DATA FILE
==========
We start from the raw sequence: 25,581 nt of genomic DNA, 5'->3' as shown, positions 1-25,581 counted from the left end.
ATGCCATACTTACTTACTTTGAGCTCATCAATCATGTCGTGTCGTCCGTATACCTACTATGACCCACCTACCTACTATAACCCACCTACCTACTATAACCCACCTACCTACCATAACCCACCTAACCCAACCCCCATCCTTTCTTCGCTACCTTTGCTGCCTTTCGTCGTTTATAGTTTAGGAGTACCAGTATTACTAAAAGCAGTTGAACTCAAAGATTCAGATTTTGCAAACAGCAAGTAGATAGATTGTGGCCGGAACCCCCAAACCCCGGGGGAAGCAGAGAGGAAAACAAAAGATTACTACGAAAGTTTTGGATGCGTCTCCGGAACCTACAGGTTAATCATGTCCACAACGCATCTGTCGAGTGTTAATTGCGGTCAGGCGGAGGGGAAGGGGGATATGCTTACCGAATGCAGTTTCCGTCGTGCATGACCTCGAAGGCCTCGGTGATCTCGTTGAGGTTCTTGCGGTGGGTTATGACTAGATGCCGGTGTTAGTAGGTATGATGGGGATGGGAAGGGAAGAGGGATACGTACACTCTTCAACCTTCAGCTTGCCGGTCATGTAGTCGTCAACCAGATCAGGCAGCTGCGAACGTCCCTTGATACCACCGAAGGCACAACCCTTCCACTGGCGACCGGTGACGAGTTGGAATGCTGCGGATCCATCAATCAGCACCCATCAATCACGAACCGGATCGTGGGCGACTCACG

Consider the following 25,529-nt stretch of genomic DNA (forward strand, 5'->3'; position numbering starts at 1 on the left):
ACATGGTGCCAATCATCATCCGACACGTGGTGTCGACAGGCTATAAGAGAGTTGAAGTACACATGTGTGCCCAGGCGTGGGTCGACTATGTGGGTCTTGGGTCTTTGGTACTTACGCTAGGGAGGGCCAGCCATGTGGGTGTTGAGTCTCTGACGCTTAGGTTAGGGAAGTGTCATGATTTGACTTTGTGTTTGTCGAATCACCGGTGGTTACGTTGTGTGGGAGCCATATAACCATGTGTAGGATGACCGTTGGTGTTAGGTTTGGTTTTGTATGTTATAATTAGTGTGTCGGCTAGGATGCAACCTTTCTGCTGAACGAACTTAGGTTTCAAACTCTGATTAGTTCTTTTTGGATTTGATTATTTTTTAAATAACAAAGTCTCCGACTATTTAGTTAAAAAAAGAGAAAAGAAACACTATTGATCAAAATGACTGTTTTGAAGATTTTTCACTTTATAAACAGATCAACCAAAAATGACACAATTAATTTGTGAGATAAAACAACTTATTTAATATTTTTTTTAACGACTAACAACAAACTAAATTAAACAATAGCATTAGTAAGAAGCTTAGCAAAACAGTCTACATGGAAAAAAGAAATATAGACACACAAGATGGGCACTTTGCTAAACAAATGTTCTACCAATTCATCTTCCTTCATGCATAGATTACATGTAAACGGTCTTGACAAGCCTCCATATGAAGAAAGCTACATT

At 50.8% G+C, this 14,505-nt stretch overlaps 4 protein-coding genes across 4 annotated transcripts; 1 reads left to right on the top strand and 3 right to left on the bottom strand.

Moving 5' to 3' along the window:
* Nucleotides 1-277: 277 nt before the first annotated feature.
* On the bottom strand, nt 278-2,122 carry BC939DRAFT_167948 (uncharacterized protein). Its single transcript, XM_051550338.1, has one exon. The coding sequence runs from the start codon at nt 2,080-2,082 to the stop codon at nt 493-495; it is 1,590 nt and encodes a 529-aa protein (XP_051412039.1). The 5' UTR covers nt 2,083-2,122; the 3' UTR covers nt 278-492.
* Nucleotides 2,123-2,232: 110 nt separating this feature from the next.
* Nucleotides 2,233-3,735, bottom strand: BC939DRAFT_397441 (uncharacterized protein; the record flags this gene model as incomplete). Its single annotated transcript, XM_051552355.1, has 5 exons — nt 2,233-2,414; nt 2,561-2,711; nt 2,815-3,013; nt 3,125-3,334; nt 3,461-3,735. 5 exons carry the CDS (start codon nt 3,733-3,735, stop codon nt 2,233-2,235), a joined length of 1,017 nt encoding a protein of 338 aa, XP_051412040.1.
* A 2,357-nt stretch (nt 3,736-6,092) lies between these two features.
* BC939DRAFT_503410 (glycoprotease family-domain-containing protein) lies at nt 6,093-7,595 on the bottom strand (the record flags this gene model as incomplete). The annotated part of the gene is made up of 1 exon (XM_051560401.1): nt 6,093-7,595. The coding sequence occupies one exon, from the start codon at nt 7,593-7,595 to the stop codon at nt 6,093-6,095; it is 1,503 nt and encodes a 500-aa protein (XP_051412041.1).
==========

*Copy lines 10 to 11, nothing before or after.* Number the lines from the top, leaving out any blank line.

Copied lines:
* Nucleotides 2,233-3,735, bottom strand: BC939DRAFT_397441 (uncharacterized protein; the record flags this gene model as incomplete). Its single annotated transcript, XM_051552355.1, has 5 exons — nt 2,233-2,414; nt 2,561-2,711; nt 2,815-3,013; nt 3,125-3,334; nt 3,461-3,735. 5 exons carry the CDS (start codon nt 3,733-3,735, stop codon nt 2,233-2,235), a joined length of 1,017 nt encoding a protein of 338 aa, XP_051412040.1.
* A 2,357-nt stretch (nt 3,736-6,092) lies between these two features.